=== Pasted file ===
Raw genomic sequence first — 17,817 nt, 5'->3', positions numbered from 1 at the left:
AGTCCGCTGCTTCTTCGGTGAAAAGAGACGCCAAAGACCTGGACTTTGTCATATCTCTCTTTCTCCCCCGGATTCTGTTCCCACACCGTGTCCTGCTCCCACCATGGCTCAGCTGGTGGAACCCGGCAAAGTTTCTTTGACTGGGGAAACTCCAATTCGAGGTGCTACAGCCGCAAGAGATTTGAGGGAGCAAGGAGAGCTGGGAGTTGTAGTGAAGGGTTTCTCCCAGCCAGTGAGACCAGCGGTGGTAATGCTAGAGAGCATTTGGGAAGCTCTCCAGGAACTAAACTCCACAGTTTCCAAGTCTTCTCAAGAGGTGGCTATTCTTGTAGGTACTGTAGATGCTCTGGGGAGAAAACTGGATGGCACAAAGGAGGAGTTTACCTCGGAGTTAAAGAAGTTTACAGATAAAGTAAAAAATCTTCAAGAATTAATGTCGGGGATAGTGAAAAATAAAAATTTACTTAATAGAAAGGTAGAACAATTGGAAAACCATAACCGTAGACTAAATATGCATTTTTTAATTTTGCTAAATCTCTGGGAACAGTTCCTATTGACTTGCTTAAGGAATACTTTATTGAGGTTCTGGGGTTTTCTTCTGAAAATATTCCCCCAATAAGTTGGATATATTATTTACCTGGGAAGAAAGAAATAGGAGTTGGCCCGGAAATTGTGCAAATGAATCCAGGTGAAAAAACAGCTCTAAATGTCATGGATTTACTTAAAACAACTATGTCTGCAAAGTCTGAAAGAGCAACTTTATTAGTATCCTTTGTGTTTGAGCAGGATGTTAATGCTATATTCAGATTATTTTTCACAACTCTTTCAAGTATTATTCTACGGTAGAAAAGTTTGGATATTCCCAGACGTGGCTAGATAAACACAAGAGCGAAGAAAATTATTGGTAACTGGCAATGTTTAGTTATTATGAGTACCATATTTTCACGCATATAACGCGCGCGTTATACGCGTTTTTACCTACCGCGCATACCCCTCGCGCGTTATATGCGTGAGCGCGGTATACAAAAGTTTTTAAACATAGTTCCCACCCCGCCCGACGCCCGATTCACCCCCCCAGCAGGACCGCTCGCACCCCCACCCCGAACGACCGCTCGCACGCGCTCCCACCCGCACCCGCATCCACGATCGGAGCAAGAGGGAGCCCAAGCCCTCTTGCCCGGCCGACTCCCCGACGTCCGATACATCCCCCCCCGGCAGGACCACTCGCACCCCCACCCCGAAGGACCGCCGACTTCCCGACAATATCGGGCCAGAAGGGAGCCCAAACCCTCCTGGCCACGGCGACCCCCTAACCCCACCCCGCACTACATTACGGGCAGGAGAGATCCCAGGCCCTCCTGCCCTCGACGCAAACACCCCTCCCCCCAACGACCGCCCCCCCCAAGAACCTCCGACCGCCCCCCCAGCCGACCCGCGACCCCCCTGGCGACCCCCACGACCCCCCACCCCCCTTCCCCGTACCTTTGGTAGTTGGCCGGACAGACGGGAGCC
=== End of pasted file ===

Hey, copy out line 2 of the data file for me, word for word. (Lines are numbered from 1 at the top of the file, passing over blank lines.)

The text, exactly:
AGTCCGCTGCTTCTTCGGTGAAAAGAGACGCCAAAGACCTGGACTTTGTCATATCTCTCTTTCTCCCCCGGATTCTGTTCCCACACCGTGTCCTGCTCCCACCATGGCTCAGCTGGTGGAACCCGGCAAAGTTTCTTTGACTGGGGAAACTCCAATTCGAGGTGCTACAGCCGCAAGAGATTTGAGGGAGCAAGGAGAGCTGGGAGTTGTAGTGAAGGGTTTCTCCCAGCCAGTGAGACCAGCGGTGGTAATGCTAGAGAGCATTTGGGAAGCTCTCCAGGAACTAAACTCCACAGTTTCCAAGTCTTCTCAAGAGGTGGCTATTCTTGTAGGTACTGTAGATGCTCTGGGGAGAAAACTGGATGGCACAAAGGAGGAGTTTACCTCGGAGTTAAAGAAGTTTACAGATAAAGTAAAAAATCTTCAAGAATTAATGTCGGGGATAGTGAAAAATAAAAATTTACTTAATAGAAAGGTAGAACAATTGGAAAACCATAACCGTAGACTAAATATGCATTTTTTAATTTTGCTAAATCTCTGGGAACAGTTCCTATTGACTTGCTTAAGGAATACTTTATTGAGGTTCTGGGGTTTTCTTCTGAAAATATTCCCCCAATAAGTTGGATATATTATTTACCTGGGAAGAAAGAAATAGGAGTTGGCCCGGAAATTGTGCAAATGAATCCAGGTGAAAAAACAGCTCTAAATGTCATGGATTTACTTAAAACAACTATGTCTGCAAAGTCTGAAAGAGCAACTTTATTAGTATCCTTTGTGTTTGAGCAGGATGTTAATGCTATATTCAGATTATTTTTCACAACTCTTTCAAGTATTATTCTACGGTAGAAAAGTTTGGATATTCCCAGACGTGGCTAGATAAACACAAGAGCGAAGAAAATTATTGGTAACTGGCAATGTTTAGTTATTATGAGTACCATATTTTCACGCATATAACGCGCGCGTTATACGCGTTTTTACCTACCGCGCATACCCCTCGCGCGTTATATGCGTGAGCGCGGTATACAAAAGTTTTTAAACATAGTTCCCACCCCGCCCGACGCCCGATTCACCCCCCCAGCAGGACCGCTCGCACCCCCACCCCGAACGACCGCTCGCACGCGCTCCCACCCGCACCCGCATCCACGATCGGAGCAAGAGGGAGCCCAAGCCCTCTTGCCCGGCCGACTCCCCGACGTCCGATACATCCCCCCCCGGCAGGACCACTCGCACCCCCACCCCGAAGGACCGCCGACTTCCCGACAATATCGGGCCAGAAGGGAGCCCAAACCCTCCTGGCCACGGCGACCCCCTAACCCCACCCCGCACTACATTACGGGCAGGAGAGATCCCAGGCCCTCCTGCCCTCGACGCAAACACCCCTCCCCCCAACGACCGCCCCCCCCAAGAACCTCCGACCGCCCCCCCAGCCGACCCGCGACCCCCCTGGCGACCCCCACGACCCCCCACCCCCCTTCCCCGTACCTTTGGTAGTTGGCCGGACAGACGGGAGCC